“You can actually see it over your shoulder,” she gestures. “It’s this advancement of large, distribution warehouses that are within a mile from the sanctuary now where it used to be open land.”

A short, bumpy ride later along a rutted out dirt track, Hoven pulls to a stop at a favorite vista. The setting sun is casting an eerie orange glow over the distant mountains that ring the dry lake bed. It stretches for miles with just a few pools of water here or there.

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Scientists Heidi Hoven, Senior Manager at the Gillmor Sanctuary and Audubon Rockies and Bonnie Baxter, Director at The Great Salt Lake Institute, look for small flies at a bird sanctuary where many species of birds are affected by the recession of The Great Salt Lake.

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Scientists Heidi Hoven, Senior Manager at the Gillmor Sanctuary and Audubon Rockies and Bonnie Baxter, Director at The Great Salt Lake Institute, look for small flies at a bird sanctuary where many species of birds are affected by the recession of The Great Salt Lake.

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Wetlands ecologist Heidi Hoven looks for small flies at a bird sanctuary where many species are in decline due to the alarming drying of the Great Salt Lake.

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Wetlands ecologist Heidi Hoven looks for small flies at a bird sanctuary where many species are in decline due to the alarming drying of the Great Salt Lake.

Lindsay D’Addato for NPR

It’s beautiful but also eerie, even for the trained eye of wildlife biologists like Biedul, who make weekly research trips to the lake.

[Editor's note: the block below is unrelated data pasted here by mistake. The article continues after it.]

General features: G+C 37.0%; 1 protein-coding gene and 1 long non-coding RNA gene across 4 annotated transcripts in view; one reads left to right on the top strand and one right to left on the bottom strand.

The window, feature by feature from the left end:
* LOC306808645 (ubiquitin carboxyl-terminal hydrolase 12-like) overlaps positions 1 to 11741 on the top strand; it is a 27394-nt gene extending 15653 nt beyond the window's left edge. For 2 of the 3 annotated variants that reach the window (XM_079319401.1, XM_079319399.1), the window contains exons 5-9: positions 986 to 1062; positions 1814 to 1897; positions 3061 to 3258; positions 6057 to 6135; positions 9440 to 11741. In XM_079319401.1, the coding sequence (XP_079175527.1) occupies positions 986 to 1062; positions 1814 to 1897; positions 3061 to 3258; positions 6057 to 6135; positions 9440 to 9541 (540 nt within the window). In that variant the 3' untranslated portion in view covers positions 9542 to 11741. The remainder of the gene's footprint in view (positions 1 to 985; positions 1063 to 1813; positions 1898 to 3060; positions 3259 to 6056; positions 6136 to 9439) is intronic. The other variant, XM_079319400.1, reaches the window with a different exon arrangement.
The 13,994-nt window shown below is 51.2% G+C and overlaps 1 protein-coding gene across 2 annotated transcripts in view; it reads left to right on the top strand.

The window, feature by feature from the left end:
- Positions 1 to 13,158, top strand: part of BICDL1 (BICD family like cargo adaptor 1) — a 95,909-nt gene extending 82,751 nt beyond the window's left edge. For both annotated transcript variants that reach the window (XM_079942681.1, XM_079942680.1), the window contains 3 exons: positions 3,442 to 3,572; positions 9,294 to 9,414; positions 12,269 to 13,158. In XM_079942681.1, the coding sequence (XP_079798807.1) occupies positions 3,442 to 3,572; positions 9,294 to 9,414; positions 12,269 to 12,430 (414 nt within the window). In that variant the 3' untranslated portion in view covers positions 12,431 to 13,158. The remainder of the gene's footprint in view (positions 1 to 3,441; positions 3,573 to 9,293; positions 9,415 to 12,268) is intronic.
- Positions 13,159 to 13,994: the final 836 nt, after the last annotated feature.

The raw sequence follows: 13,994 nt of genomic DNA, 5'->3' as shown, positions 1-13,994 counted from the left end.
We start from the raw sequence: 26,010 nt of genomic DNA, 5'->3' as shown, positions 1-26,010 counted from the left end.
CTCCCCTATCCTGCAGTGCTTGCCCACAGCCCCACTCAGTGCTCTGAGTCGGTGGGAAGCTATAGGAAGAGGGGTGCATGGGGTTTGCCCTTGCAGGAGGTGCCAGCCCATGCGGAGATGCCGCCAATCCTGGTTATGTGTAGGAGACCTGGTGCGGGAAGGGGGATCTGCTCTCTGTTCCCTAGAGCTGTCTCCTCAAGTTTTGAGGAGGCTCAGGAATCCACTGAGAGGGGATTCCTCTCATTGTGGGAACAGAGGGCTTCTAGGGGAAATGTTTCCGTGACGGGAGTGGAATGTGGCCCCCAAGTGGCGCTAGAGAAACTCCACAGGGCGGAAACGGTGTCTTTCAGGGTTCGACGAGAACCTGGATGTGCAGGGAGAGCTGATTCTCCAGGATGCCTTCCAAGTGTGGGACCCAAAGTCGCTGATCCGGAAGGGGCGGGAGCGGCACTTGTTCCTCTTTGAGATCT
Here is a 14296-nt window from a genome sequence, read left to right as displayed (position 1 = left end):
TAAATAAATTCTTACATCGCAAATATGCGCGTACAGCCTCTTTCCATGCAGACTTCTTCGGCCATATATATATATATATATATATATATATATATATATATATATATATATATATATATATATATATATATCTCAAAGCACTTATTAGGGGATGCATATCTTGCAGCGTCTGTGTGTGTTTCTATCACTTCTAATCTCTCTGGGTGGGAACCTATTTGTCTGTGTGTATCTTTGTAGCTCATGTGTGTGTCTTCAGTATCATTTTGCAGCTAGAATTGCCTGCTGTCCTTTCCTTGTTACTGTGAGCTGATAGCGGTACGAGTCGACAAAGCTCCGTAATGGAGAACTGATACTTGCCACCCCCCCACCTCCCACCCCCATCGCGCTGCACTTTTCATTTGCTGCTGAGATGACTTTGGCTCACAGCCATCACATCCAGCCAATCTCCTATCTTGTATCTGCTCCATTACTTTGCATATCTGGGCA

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“Otherworldly is a great word,” she says. “It’s crazy. We’re at Great Salt Lake right now but there’s no water. The other places where I go and sample there’s water there at least. But here we’re still at the lake and it’s dry.”

Hoven chimes in, solemnly.

“It’s just so shocking, and you know, it’s a shock to me every time I see it,” she says. “But to see someone view it for the first time. You can really see them taking it in. You never thought you could see this dryness.”

The state is being galvanized into action

But all this shock and alarm, the scientists say, may be good. It’s pressuring state leaders into action. Utah Governor Spencer Cox has pledged the lake won’t dry up on his watch. The state legislature has put upwards of a billion dollars lately into water conservation programs, most geared to farmers.

“For generations the lake was seen as kind of this dead thing that just happens to be there and will always be there,” Cox told NPR recently. “And now that people are realizing there’s a potential that it might not always be here, that’s gotten people’s attention in a positive way.”

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Wildlife biologist Carly Biedul of the Great Salt Lake Institute closes the last of many gates to the protected Gillmor Sanctuary along the south shores of the Great Salt Lake.

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Wildlife biologist Carly Biedul of the Great Salt Lake Institute closes the last of many gates to the protected Gillmor Sanctuary along the south shores of the Great Salt Lake.

Lindsay D’Addato for NPR

Everything from lake effect snow for the lucrative ski industry, to mining, to air quality depends on the lake’s survival. Recent publicity around the crisis has raised public awareness but also started to bring more money which could lead to more comprehensive research that could inform everything from strategic action plans to save the lake to just understanding how the remaining migratory birds are coping.

Heidi Hoven, the wetlands ecologist, sees the shorebirds as a key indicator species.

“We have so much more to understand about what their needs are,” she says. “In these changing times, it’s really highlighting the need to understand these things quickly.”

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The scientists say the last two winters may have bought Utah a little time, but no one in the West is counting on another good snow year next year.